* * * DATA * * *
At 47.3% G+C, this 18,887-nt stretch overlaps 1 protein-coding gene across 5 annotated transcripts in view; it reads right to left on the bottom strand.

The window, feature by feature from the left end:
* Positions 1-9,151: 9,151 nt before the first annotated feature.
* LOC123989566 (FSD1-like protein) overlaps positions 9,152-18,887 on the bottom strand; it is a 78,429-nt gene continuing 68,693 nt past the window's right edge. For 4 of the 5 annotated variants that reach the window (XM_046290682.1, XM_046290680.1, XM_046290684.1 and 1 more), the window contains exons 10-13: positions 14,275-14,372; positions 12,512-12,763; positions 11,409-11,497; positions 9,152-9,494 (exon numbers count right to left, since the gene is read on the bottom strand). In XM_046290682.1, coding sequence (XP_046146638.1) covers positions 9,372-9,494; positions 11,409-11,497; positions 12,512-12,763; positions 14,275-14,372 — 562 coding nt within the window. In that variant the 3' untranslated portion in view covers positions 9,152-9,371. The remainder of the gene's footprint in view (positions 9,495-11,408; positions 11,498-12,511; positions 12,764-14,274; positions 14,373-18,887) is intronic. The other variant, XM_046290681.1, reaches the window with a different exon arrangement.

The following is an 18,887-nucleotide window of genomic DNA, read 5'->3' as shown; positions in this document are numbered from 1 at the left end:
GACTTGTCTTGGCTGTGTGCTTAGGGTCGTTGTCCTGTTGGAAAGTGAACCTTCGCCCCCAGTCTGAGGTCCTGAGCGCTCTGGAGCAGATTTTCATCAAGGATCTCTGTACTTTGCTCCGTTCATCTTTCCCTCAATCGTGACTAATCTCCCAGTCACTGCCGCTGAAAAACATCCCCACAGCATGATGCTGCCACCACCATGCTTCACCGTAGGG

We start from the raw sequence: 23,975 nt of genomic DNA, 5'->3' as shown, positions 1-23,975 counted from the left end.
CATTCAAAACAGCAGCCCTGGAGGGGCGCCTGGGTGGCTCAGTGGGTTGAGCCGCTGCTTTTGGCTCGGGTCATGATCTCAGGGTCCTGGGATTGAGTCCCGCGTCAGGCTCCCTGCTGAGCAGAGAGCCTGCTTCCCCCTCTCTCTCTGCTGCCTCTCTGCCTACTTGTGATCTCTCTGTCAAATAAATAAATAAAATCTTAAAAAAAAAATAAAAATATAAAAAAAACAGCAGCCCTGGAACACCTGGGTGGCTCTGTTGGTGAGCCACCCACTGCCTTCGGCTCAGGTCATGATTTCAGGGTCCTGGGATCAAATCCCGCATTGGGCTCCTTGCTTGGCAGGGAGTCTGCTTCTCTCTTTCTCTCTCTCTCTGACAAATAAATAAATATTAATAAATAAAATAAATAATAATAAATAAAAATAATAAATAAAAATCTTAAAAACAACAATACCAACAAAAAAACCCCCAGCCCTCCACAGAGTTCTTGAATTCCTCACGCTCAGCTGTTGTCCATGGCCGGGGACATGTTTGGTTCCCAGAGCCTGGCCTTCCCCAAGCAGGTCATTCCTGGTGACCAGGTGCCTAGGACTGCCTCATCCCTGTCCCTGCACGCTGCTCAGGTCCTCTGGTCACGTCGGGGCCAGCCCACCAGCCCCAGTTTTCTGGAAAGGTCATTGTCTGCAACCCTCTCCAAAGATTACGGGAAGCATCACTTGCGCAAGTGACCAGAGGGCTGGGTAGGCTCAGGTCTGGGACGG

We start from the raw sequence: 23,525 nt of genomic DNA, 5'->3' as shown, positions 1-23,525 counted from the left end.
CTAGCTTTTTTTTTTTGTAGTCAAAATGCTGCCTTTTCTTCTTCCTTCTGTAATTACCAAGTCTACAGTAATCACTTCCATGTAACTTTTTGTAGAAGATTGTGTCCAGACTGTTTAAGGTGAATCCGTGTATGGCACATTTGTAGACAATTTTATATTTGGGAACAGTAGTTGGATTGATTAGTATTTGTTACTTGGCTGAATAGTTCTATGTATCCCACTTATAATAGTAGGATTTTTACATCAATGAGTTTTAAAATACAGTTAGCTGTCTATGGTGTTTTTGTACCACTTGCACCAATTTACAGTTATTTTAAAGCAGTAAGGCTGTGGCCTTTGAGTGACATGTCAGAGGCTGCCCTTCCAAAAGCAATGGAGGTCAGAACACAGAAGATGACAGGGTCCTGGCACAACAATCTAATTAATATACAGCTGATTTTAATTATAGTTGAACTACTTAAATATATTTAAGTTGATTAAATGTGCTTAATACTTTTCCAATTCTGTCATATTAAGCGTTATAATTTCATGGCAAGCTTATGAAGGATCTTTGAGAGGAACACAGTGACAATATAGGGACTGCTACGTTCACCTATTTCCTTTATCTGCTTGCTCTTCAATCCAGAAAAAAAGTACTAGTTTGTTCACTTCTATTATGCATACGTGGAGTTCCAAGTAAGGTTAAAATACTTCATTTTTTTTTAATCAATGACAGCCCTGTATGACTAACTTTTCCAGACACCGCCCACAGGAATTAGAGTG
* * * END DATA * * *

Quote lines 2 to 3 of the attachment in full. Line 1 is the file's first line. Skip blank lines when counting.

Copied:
The window, feature by feature from the left end:
* Positions 1-9,151: 9,151 nt before the first annotated feature.